When I was 19 I went to a nutritionist so I could make sure my vegetarian diet wasn’t ruining me forever. This was a long, long time ago. The nutritionist, of course, made sure I was drinking plenty of milk and eating egg whites.
Again, this was a long, long time ago. In addition to this crappy advice, I found that as I was drinking less and less milk and eating fewer and fewer egg whites because I just couldn’t do it anymore, I didn’t have anything to replace them with and ended up eating total crap.
Today, I’m sure a bunch of nutritionists are still telling people to make sure they get their nutrients from animal sources, but I’m relieved that at least one isn’t—and it’s the one my mom is seeing.
About two years ago now, my mom’s body stopped accepting food. It was about the same time as her cat’s body stopped accepting food. While the doctors still think it’s crazy talk that they both came down with the same virus, the fact remains that both my mom and her cat started losing weight fast. The cat, of course, had less to lose and died. My mom just shrank and shrank, had a ton of tests and more tests and retests, and this is what they came up with: sarcoidosis.
Long story short, the disease is being controlled, but my mom’s still tiny. She had some weight to lose (we’re being honest, dear), but not that much and not that fast. A medium-frame, 5-foot, 6-inch woman should not drop below 100 pounds. At that point it is very tough to rebuild, but that’s what she’s doing with the help of steroids, MCT oil (it’s from coconuts!), and advice from myself and her nutritionist.
Believe it or not, when she told the nutritionist that she’d be visiting me and that she was trying to keep a close-to-vegan diet, she was heartily encouraged. She was told it was the best thing for her and she should listen to her daughter. Well, it’s about time. I’ve been saying from the very beginning that to rebuild she’s going to want the easiest food to digest and that even if she didn’t like it, well, it beats a feeding tube, don’t it?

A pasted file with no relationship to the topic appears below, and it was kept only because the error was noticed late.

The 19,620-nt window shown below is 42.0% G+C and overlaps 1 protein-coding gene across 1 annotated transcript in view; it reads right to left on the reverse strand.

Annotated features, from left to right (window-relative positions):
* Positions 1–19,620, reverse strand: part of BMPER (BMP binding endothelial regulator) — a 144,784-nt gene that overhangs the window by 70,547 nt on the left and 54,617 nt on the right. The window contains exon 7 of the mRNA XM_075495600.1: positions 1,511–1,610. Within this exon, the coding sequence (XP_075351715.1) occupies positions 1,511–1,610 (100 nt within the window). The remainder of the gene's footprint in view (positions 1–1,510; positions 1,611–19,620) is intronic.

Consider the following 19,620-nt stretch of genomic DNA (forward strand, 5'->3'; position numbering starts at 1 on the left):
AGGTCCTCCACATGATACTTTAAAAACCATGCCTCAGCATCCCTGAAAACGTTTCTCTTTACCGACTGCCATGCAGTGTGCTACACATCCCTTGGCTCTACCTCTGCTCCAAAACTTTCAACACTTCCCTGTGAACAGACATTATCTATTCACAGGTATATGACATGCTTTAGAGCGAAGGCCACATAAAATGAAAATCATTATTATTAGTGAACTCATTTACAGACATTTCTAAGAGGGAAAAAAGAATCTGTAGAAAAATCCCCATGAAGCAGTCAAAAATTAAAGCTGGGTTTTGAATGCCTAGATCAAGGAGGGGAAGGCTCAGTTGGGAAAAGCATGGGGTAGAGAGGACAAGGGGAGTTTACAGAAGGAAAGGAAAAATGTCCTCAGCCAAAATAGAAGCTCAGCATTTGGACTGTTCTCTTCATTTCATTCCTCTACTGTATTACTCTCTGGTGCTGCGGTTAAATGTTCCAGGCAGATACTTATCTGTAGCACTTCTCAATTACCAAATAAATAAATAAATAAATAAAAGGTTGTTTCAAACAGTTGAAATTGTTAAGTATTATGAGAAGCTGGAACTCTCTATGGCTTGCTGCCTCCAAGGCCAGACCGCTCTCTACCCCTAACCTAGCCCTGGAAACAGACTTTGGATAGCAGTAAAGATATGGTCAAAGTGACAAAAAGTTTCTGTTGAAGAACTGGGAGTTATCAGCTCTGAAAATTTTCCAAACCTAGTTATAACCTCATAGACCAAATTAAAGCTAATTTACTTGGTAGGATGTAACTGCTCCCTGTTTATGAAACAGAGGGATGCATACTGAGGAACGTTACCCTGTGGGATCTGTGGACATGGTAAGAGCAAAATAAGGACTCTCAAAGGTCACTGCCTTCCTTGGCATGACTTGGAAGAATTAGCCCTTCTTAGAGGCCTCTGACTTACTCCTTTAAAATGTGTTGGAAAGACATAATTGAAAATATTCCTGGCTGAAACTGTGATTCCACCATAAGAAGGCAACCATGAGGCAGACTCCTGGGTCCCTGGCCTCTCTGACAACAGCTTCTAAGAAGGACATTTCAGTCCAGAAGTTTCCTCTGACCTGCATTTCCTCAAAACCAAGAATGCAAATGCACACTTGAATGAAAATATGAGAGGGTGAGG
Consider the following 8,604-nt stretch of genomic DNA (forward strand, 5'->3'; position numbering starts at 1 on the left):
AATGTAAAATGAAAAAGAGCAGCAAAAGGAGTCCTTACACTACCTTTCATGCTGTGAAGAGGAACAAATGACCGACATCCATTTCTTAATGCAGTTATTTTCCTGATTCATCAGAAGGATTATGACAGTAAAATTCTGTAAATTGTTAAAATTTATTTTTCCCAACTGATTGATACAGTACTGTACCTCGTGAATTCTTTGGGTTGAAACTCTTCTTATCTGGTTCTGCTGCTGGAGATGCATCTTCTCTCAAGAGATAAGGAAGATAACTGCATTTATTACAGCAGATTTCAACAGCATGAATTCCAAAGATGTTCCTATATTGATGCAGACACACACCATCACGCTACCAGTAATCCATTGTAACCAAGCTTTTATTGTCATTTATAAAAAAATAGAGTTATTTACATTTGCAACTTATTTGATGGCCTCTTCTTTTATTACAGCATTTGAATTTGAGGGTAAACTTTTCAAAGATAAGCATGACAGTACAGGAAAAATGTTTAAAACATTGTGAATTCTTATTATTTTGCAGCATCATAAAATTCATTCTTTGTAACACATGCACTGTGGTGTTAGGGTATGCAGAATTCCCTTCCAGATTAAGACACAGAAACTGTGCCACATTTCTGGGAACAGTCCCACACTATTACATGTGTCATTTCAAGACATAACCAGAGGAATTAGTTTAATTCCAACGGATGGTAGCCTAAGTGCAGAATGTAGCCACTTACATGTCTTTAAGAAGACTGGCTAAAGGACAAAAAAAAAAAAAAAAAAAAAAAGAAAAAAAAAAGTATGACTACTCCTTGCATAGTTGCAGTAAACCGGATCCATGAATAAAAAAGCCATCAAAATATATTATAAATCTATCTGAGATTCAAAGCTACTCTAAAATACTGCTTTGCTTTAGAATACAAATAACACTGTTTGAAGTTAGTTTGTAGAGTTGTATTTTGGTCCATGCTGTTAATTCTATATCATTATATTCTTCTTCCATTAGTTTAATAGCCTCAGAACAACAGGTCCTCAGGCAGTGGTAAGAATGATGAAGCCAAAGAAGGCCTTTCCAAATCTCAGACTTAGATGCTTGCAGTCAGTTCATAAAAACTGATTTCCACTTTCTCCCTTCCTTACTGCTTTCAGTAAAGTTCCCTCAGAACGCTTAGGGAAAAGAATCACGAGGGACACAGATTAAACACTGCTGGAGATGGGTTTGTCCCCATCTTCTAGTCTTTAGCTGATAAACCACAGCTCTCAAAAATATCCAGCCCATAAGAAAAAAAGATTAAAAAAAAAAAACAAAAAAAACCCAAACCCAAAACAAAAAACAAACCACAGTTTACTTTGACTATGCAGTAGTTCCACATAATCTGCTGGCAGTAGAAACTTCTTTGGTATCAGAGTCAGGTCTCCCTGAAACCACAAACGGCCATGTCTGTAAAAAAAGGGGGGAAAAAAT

She’s come around over the last year or so and is willing to try anything. Because she needs to constantly snack, I tried to find her things that she can keep at work, in the car, in her purse, next to the couch, things like Nut Thins (which she absolutely inhales) and organic candies—we want her to get her share of nutrients, but every calorie counts at this point. At home, easy-for-one foods (’cause you know my dad ain’t eatin’ it) include the Daiya grilled cheese sandwich and the tempeh stir-fry. Then there’s the avocado, an absolute powerhouse of nutrition; it’s got those amazing oils that her body is going to soak up instead of fight with, vitamins, and for a creamy fruit it sure does sneak in the protein. Of course, whatever hempseed, flax, and olive oil she can dip, stuff, or douse food with is going to help.
It’s not going to be quick or easy—although in the last few weeks she’s gained 4 pounds—but we’re going to put her back together again. And I can only assume her positive response to smart, plant-based therapy will be shared with others. Too many are prescribed those corn-syrupy “energy boosters” like Ensure and left to it. They need to hear the other option, the one that’s helping turn my mom back into that lady nobody can keep up with.